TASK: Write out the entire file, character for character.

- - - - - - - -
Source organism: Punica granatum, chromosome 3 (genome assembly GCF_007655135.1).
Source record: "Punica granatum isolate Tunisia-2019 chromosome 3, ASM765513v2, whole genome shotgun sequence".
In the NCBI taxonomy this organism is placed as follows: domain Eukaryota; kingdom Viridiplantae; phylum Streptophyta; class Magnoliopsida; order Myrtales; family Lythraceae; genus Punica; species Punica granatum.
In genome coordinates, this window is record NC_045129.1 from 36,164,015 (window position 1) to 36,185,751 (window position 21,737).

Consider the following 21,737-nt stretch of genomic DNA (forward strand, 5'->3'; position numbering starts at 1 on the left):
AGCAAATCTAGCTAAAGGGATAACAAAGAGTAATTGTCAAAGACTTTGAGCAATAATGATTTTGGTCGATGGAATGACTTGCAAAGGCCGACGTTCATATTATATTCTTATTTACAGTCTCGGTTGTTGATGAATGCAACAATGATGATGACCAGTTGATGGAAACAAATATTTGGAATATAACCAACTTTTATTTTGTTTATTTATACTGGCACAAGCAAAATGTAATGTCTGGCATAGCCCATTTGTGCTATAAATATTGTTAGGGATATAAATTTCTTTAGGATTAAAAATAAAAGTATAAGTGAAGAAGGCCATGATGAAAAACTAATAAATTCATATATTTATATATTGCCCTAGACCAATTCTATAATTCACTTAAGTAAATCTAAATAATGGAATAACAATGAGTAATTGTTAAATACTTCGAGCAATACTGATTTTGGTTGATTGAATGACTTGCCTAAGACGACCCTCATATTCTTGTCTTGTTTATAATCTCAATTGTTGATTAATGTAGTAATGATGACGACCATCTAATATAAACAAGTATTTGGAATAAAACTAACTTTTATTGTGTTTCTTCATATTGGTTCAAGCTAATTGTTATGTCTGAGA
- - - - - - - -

Source organism: Punica granatum, chromosome 3 (genome assembly GCF_007655135.1).
Source record: "Punica granatum isolate Tunisia-2019 chromosome 3, ASM765513v2, whole genome shotgun sequence".
In the NCBI taxonomy this organism is placed as follows: domain Eukaryota; kingdom Viridiplantae; phylum Streptophyta; class Magnoliopsida; order Myrtales; family Lythraceae; genus Punica; species Punica granatum.
In genome coordinates, this window is record NC_045129.1 from 36,164,015 (window position 1) to 36,185,751 (window position 21,737).

Consider the following 21,737-nt stretch of genomic DNA (forward strand, 5'->3'; position numbering starts at 1 on the left):
AGCAAATCTAGCTAAAGGGATAACAAAGAGTAATTGTCAAAGACTTTGAGCAATAATGATTTTGGTCGATGGAATGACTTGCAAAGGCCGACGTTCATATTATATTCTTATTTACAGTCTCGGTTGTTGATGAATGCAACAATGATGATGACCAGTTGATGGAAACAAATATTTGGAATATAACCAACTTTTATTTTGTTTATTTATACTGGCACAAGCAAAATGTAATGTCTGGCATAGCCCATTTGTGCTATAAATATTGTTAGGGATATAAATTTCTTTAGGATTAAAAATAAAAGTATAAGTGAAGAAGGCCATGATGAAAAACTAATAAATTCATATATTTATATATTGCCCTAGACCAATTCTATAATTCACTTAAGTAAATCTAAATAATGGAATAACAATGAGTAATTGTTAAATACTTCGAGCAATACTGATTTTGGTTGATTGAATGACTTGCCTAAGACGACCCTCATATTCTTGTCTTGTTTATAATCTCAATTGTTGATTAATGTAGTAATGATGACGACCATCTAATATAAACAAGTATTTGGAATAAAACTAACTTTTATTGTGTTTCTTCATATTGGTTCAAGCTAATTGTTATGTCTGAGA